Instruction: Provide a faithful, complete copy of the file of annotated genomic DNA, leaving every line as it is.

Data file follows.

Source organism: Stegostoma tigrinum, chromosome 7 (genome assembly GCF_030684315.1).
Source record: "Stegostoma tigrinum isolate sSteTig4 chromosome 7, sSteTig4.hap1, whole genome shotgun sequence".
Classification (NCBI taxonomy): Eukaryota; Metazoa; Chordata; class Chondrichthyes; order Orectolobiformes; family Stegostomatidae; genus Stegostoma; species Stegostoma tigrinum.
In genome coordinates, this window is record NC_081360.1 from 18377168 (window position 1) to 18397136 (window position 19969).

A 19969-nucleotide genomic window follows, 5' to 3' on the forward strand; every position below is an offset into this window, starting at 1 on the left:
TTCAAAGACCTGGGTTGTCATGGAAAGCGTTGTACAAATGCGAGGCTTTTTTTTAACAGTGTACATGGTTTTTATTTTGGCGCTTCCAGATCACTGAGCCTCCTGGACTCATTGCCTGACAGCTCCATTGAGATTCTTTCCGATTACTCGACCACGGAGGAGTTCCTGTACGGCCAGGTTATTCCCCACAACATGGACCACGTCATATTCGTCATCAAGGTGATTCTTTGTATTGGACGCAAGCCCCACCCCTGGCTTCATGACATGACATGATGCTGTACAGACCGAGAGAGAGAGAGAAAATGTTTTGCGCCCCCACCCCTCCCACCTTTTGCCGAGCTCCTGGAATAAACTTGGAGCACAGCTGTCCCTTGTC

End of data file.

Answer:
Source organism: Stegostoma tigrinum, chromosome 7 (genome assembly GCF_030684315.1).
Source record: "Stegostoma tigrinum isolate sSteTig4 chromosome 7, sSteTig4.hap1, whole genome shotgun sequence".
Classification (NCBI taxonomy): Eukaryota; Metazoa; Chordata; class Chondrichthyes; order Orectolobiformes; family Stegostomatidae; genus Stegostoma; species Stegostoma tigrinum.
In genome coordinates, this window is record NC_081360.1 from 18377168 (window position 1) to 18397136 (window position 19969).

A 19969-nucleotide genomic window follows, 5' to 3' on the forward strand; every position below is an offset into this window, starting at 1 on the left:
TTCAAAGACCTGGGTTGTCATGGAAAGCGTTGTACAAATGCGAGGCTTTTTTTTAACAGTGTACATGGTTTTTATTTTGGCGCTTCCAGATCACTGAGCCTCCTGGACTCATTGCCTGACAGCTCCATTGAGATTCTTTCCGATTACTCGACCACGGAGGAGTTCCTGTACGGCCAGGTTATTCCCCACAACATGGACCACGTCATATTCGTCATCAAGGTGATTCTTTGTATTGGACGCAAGCCCCACCCCTGGCTTCATGACATGACATGATGCTGTACAGACCGAGAGAGAGAGAGAAAATGTTTTGCGCCCCCACCCCTCCCACCTTTTGCCGAGCTCCTGGAATAAACTTGGAGCACAGCTGTCCCTTGTC